The United third kit is traditionally all-blue in homage to the kit that the 1968 European Cup was won in, direct reference to which was made with the club's 2008–09 third kit for the 40th anniversary of 1968. Exceptions to this rule have included a bright yellow kit worn in the early 1970s, the aforementioned blue and white striped shirt from 1996, which proved to be a firm favourite with the fans, and a white shirt with black and red horizontal pinstripes from 2004. United have also used what were originally used as training shirts as their third kit in the past, having adopted an all-black kit in the 1998–99 season and a dark blue shirt with maroon sides in 2001 for games against Southampton and PSV Eindhoven.

Currently, Manchester United's home jerseys are red with a shallow black chevron across the chest. The club crest sits on a black shield of the same shape on the left side of the V, while the Nike logo is in white on the right side; the AIG logo is also white. In recognition of the 100th anniversary of the opening of the club's Old Trafford stadium, a label reading "The Theatre of Dreams Since 1910" attached to the side seam. The home shirt is worn with white shorts with red stripes down the sides of both legs, and black socks with a red chevron on the calf. [39] The most recent away kit is in the same design as the home kit, but the shirt is black with a blue chevron on the chest and the club crest sits on a blue shield. Like the home kit, the sponsors' logos are both in white. The shorts are also black with blue stripes down the sides, while the socks are black with a blue chevron on the calf. [40] The club's 2008–09 away kit, consisting of a white shirt with blue stripes down the sides and a blue collar with red trim, is being used as the 2009–10 third kit. Worn with blue shorts and white socks, the third shirt has blue sponsor logos and the letters "mufc" on the back of the collar. The club badge sits on a white shield on the left breast. [43][44]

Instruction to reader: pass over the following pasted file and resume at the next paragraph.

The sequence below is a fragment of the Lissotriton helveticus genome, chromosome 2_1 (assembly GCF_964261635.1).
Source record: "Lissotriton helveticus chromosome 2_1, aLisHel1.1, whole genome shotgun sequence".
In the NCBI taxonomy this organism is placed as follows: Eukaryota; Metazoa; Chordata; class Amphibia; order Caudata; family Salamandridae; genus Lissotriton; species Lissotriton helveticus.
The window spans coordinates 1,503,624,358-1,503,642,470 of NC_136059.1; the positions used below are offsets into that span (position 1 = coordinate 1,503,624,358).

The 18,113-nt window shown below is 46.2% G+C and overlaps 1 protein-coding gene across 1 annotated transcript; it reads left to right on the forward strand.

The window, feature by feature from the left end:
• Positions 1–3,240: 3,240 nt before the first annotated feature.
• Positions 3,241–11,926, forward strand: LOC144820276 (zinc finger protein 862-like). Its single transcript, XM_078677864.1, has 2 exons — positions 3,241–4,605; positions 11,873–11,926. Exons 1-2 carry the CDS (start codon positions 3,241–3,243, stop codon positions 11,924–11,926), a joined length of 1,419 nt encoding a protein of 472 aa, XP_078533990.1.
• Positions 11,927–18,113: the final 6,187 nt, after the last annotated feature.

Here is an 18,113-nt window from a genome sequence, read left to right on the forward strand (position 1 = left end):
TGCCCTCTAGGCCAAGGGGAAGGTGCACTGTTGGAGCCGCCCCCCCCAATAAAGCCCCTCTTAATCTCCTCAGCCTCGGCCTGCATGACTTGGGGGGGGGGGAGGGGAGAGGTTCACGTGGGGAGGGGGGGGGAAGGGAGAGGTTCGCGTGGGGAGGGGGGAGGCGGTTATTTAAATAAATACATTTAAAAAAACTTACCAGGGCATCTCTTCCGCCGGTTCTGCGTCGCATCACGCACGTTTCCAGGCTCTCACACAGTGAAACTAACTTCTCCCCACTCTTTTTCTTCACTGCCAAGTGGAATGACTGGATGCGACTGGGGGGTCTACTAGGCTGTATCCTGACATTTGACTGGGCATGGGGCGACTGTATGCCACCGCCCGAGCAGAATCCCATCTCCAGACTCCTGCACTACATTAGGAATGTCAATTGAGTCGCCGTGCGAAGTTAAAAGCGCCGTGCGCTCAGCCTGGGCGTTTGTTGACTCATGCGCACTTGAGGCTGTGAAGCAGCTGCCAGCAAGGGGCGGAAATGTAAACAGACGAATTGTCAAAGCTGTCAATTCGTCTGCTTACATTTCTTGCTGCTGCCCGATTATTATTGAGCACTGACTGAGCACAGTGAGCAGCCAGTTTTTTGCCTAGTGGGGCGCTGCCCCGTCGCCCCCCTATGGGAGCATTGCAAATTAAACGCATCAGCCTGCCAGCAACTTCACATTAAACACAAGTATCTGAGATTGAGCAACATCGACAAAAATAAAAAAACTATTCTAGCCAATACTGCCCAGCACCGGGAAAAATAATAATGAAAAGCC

The Manchester United crest has been altered on a few occasions, but the basic form remains similar. The badge is derived from the crest of the city of Manchester. The devil on the club badge stems from the club's nickname "The Red Devils", which was adopted in the early 1960s after Matt Busby heard it in reference to the red-shirted Salford rugby league side. [45] By the end of the 1960s, the devil had started to be included on club programmes and scarves, before it was finally incorporated into the club badge in 1970, holding its unmistakable trident. In 1998, the badge was once again redesigned, this time removing the words "Football Club"
StadeNyonnais (Liverpool) 7 years ago
Did you know that it has been proven that teams that wear a predominatley red kit are more likely to win than a team that wears blue for example. This was scientifically proven, it is because red is an imposing colour and the opposition will coward away from it. Look at the big clubs, manchester united, Arsenal, Liverpool, Barcelona(sort of red), Roma, AC Milan. Even in the lower leagues you will find that the majority of the teams wearing red will be in the top half of the table.

Liverpool used to play in green and before that they used to play in grey aswell.
I don't know why liverpool play in red though nowadays, can anyone tell me?
Yombe10 (Arsenal) 7 years ago
That's a good point. Insurance costs more for red cars than other color cars because red cars get in more accidents. Intimidation factors